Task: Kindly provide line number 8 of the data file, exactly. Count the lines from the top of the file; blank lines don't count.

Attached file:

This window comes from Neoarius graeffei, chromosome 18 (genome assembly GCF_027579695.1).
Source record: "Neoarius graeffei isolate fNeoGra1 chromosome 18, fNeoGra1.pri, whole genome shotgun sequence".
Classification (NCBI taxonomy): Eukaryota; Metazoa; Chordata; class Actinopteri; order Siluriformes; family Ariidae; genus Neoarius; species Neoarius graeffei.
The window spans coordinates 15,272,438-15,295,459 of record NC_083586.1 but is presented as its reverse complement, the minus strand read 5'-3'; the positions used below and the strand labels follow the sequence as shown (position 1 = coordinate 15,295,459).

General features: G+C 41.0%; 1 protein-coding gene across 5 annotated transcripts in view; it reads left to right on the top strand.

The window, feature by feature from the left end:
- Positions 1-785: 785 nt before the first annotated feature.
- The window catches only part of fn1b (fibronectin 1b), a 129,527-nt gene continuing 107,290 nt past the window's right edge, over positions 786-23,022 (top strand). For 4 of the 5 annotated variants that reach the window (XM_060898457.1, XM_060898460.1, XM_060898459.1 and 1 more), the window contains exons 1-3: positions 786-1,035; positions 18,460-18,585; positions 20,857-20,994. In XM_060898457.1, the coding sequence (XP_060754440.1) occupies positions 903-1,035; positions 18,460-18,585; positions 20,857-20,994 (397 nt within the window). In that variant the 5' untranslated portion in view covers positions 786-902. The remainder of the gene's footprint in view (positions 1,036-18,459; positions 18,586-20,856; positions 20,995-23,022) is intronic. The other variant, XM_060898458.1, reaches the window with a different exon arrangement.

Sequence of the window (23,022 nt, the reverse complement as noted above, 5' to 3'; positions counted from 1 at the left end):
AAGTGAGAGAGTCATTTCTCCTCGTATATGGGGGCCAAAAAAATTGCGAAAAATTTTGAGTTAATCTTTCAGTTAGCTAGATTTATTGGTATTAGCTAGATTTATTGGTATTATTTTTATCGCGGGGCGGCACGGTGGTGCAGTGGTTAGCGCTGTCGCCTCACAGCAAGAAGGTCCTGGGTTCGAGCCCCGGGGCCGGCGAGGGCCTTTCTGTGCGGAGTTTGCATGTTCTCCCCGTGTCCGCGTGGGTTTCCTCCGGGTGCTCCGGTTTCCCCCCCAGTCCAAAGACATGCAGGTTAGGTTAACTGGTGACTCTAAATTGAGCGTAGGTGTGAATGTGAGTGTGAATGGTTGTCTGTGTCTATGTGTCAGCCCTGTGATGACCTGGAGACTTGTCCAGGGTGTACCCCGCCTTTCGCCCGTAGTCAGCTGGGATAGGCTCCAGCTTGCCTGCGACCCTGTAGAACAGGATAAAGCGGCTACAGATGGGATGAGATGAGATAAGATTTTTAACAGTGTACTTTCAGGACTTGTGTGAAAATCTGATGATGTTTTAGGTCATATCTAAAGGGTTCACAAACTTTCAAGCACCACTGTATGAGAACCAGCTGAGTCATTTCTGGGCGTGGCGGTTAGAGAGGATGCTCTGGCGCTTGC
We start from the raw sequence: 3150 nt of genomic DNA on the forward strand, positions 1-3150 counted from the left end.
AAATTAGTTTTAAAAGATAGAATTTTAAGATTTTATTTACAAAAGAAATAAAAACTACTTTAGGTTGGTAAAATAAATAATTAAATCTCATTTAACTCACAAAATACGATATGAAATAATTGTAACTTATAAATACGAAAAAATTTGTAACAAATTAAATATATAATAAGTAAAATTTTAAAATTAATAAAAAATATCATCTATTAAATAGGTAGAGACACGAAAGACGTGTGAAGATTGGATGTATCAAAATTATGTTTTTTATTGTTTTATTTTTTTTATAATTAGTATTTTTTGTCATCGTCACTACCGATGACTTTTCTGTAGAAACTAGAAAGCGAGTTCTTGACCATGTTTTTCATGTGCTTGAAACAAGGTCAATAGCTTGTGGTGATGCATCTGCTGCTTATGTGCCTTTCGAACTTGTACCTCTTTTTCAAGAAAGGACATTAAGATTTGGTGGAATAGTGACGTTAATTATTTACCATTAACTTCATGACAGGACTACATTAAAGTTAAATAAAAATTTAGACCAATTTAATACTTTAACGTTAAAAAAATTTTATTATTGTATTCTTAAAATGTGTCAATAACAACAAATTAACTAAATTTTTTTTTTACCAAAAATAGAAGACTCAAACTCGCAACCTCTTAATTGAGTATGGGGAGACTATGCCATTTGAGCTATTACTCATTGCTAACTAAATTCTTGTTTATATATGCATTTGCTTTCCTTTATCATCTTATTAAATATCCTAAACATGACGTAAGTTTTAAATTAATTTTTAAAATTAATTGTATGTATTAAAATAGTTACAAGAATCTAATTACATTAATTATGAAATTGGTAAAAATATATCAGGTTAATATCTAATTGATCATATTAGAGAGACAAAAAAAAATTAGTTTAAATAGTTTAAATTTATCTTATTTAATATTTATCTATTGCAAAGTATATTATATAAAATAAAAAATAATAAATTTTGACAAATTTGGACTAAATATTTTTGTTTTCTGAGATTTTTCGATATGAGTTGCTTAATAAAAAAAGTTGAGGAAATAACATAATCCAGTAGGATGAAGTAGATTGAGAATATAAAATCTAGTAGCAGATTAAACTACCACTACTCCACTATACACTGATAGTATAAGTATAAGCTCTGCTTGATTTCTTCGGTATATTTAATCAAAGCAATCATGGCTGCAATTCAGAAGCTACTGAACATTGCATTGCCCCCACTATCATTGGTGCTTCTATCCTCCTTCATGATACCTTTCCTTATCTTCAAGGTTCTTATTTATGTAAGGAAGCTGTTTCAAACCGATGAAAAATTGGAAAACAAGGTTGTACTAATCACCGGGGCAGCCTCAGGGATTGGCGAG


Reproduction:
- The window catches only part of fn1b (fibronectin 1b), a 129,527-nt gene continuing 107,290 nt past the window's right edge, over positions 786-23,022 (top strand). For 4 of the 5 annotated variants that reach the window (XM_060898457.1, XM_060898460.1, XM_060898459.1 and 1 more), the window contains exons 1-3: positions 786-1,035; positions 18,460-18,585; positions 20,857-20,994. In XM_060898457.1, the coding sequence (XP_060754440.1) occupies positions 903-1,035; positions 18,460-18,585; positions 20,857-20,994 (397 nt within the window). In that variant the 5' untranslated portion in view covers positions 786-902. The remainder of the gene's footprint in view (positions 1,036-18,459; positions 18,586-20,856; positions 20,995-23,022) is intronic. The other variant, XM_060898458.1, reaches the window with a different exon arrangement.